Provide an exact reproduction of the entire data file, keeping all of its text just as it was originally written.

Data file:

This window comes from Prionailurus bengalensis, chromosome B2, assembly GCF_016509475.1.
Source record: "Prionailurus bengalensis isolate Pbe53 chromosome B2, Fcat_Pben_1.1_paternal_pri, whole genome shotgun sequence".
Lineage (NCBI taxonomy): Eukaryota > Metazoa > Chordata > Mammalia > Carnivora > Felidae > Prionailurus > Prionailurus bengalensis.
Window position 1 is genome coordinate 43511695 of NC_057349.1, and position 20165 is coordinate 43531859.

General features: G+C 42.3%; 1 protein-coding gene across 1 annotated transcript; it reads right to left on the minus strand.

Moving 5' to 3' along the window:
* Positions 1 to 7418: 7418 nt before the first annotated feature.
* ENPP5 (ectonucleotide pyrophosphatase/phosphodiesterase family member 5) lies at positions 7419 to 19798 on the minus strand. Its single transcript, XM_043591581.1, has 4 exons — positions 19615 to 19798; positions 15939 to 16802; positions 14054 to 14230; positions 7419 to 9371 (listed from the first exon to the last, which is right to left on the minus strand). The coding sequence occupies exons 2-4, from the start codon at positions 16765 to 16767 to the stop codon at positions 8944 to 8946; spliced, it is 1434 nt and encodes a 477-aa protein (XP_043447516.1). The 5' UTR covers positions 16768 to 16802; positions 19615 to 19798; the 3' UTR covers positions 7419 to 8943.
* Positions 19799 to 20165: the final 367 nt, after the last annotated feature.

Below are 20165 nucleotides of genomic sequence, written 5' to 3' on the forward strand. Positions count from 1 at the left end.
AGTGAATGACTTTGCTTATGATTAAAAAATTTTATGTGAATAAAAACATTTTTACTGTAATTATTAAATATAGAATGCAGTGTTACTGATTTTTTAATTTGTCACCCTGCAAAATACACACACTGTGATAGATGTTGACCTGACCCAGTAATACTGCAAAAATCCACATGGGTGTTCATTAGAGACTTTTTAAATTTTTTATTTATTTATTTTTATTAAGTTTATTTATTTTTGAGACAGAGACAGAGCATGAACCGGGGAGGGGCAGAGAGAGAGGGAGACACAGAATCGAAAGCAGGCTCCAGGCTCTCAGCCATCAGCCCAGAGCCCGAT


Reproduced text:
This window comes from Prionailurus bengalensis, chromosome B2, assembly GCF_016509475.1.
Source record: "Prionailurus bengalensis isolate Pbe53 chromosome B2, Fcat_Pben_1.1_paternal_pri, whole genome shotgun sequence".
Lineage (NCBI taxonomy): Eukaryota > Metazoa > Chordata > Mammalia > Carnivora > Felidae > Prionailurus > Prionailurus bengalensis.
Window position 1 is genome coordinate 43511695 of NC_057349.1, and position 20165 is coordinate 43531859.

General features: G+C 42.3%; 1 protein-coding gene across 1 annotated transcript; it reads right to left on the minus strand.

Moving 5' to 3' along the window:
* Positions 1 to 7418: 7418 nt before the first annotated feature.
* ENPP5 (ectonucleotide pyrophosphatase/phosphodiesterase family member 5) lies at positions 7419 to 19798 on the minus strand. Its single transcript, XM_043591581.1, has 4 exons — positions 19615 to 19798; positions 15939 to 16802; positions 14054 to 14230; positions 7419 to 9371 (listed from the first exon to the last, which is right to left on the minus strand). The coding sequence occupies exons 2-4, from the start codon at positions 16765 to 16767 to the stop codon at positions 8944 to 8946; spliced, it is 1434 nt and encodes a 477-aa protein (XP_043447516.1). The 5' UTR covers positions 16768 to 16802; positions 19615 to 19798; the 3' UTR covers positions 7419 to 8943.
* Positions 19799 to 20165: the final 367 nt, after the last annotated feature.

Below are 20165 nucleotides of genomic sequence, written 5' to 3' on the forward strand. Positions count from 1 at the left end.
AGTGAATGACTTTGCTTATGATTAAAAAATTTTATGTGAATAAAAACATTTTTACTGTAATTATTAAATATAGAATGCAGTGTTACTGATTTTTTAATTTGTCACCCTGCAAAATACACACACTGTGATAGATGTTGACCTGACCCAGTAATACTGCAAAAATCCACATGGGTGTTCATTAGAGACTTTTTAAATTTTTTATTTATTTATTTTTATTAAGTTTATTTATTTTTGAGACAGAGACAGAGCATGAACCGGGGAGGGGCAGAGAGAGAGGGAGACACAGAATCGAAAGCAGGCTCCAGGCTCTCAGCCATCAGCCCAGAGCCCGAT